Your description of hopping in the car and mindlessly driving to steady you nerves resonated with me. I used to do a lot more of this than I do now…of course, now I have far less stress in my life. But yes, I used to wander all over the place in my car. I’ve heard that’s also a good way to calm infants. Maybe we’re still stuck in infanthood! 😉

    Stay safe. Stay sane. Take care of yourself.

    1. Thank you, Linda. There have been perks to being ‘forced’ to stay at home. There is a peace when you know everyone is doing the same thing. There are no “Jones” with whom to keep up, ya know? Through May, I think the 4 of us really enjoyed being together 24/7, but as more things were canceled, the four of us became increasingly sad. Thankfully, with school starting again – there is a sense of normalcy, even if it doesn’t look like this time last year.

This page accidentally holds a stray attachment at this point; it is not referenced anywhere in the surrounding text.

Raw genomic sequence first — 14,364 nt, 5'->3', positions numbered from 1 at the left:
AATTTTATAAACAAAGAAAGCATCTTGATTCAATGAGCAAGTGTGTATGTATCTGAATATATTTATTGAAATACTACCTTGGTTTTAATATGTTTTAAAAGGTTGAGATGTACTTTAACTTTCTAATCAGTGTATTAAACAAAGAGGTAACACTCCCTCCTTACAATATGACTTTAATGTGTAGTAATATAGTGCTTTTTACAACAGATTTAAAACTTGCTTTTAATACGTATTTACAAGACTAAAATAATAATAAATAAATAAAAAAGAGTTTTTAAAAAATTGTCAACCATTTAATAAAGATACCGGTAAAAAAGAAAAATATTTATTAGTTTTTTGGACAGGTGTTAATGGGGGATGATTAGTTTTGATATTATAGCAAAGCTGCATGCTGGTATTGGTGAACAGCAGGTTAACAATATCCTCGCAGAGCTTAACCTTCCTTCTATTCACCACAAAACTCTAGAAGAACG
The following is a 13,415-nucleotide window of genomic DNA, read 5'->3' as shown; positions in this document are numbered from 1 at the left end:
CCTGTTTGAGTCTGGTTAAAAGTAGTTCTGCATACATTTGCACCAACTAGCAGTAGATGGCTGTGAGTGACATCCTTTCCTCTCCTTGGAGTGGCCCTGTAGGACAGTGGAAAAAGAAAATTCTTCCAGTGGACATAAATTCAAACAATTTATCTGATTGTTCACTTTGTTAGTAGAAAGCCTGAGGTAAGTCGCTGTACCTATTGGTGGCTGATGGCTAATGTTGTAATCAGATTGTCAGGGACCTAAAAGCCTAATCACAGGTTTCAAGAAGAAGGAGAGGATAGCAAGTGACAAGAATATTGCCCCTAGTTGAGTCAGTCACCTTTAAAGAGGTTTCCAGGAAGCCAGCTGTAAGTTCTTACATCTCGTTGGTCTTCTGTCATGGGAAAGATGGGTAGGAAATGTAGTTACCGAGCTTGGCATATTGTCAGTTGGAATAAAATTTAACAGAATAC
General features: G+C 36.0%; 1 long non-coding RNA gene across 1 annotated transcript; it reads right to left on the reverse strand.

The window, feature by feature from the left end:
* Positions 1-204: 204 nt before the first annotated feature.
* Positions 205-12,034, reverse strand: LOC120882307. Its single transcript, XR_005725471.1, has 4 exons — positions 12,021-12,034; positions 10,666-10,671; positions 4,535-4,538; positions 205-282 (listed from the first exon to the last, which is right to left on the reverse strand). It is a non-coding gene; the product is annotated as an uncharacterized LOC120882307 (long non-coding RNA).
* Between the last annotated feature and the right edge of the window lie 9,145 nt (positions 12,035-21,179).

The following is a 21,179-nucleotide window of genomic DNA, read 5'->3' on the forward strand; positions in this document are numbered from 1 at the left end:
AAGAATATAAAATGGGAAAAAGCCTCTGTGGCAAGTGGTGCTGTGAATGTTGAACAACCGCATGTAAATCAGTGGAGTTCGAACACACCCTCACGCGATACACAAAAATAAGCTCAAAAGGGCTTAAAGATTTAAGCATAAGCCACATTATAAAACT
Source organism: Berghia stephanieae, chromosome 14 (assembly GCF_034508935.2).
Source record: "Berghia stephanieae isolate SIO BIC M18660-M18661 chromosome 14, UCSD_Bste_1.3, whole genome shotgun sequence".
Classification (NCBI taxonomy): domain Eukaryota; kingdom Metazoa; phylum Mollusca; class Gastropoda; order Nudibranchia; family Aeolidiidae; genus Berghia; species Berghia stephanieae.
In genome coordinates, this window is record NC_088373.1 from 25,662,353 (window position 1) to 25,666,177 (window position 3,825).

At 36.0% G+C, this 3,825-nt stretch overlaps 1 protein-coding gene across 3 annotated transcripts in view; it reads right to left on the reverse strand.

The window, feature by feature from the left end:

Car rides? Linda, I loaded up my older son all the time when he was an infant. Whenever he got cranky or had trouble sleeping, he and I would take a ride. I’d listen to classical music, while he was able to find the sleep he needed. The car is my friend. (smile)

      Stay well. ❤